The biggest adjustment so far has been speaking Arabic. I was taught Modern Standard Arabic, FusHa, at Tufts, but Egypt has its own dialect (Amiyya), just like every Arab country, or even city. I am slowly getting used to Amiyya, which is easier than FusHa, but damn they speak fast. I also took the Middlebury Language Pledge, which forbids me to speak English while here (except when talking to you all, of course). It is frustrating not to be able to express myself without confused stares, or swear, but in sha Allah, that will pass.

Some random notes:
1.) The driving here is INSANE. I have never seen anything like it, in NYC or Puerto Rico. The lane dividers are mere decorations, and if someone wants to move on the road they just start nudging in that direction and honk furiously. The notorious main road, the Corniche, runs along the coast, and it is a deathwalk. Getting in a vehicle is always an adventure (especially since there are no seat-belts). Being a pedestrian is always a mini-Survivor episode.
2.) I often find myself reminded of Puerto Rico. Part of this is the people's warmth and flamboyant greetings. Part of it is the coastline and its azure water. Part of it is the cement buildings and filthy streets. Both places seem to be of the second world - "developed" elements (fast food and other chains) and impoverished citizens.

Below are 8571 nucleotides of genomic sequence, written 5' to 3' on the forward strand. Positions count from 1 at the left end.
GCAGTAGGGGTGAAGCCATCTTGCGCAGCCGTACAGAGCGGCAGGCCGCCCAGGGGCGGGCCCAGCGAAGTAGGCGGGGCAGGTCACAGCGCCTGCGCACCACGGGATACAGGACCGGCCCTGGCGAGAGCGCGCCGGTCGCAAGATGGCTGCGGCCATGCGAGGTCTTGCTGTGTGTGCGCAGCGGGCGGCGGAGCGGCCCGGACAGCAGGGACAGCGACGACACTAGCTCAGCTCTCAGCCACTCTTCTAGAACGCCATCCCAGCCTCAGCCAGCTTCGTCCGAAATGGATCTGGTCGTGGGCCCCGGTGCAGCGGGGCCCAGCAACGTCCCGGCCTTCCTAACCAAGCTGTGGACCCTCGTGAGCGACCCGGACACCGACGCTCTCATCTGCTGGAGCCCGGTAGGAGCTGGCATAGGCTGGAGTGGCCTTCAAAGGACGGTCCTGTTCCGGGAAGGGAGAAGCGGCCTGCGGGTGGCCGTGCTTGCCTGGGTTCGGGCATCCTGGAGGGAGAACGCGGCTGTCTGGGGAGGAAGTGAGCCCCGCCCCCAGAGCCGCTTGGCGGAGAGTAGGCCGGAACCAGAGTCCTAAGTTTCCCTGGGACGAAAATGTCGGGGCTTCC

3.) To go along with the slaughtered sheep yesterday, my dinner at a restaurant the other night was a fried fish... not fish meat, but an actual fish. He was smiling at me! I almost cried. Then I ate him. I might try being vegetarian when I get back. Seriously.
4.) Favorite place so far: our rooftop. Close runner-up: Silsila Cafe on the ocean, with fresh mango juice and the Mediterannean's waves lapping at us.

I know this has been long-winded, but I've been formulating my thoughts for a week (it seems like an age). I have regular internet access, so feel free to email whenever. What I email people will generally be the same thing on my blog, although I will probably blog more often (promise they'll be shorter), so keep an eye out for blog posts, Facebook pictures, and my Skype name is YamiJean. This week I head to the Sinai Peninsula for 5 days with the group- climbing Mt. St. Catherine at sunrise and desert safaris! Pangs of homesickness hit me now and then, but the worst has yet to come. I wish you could all be on this adventure with me!

Con mucho amor de Egypto,


PS- I leave you with a happy picture of moi looking at one of the most charismatic and lively cities I've ever visited and perhaps ever will, Alexandria: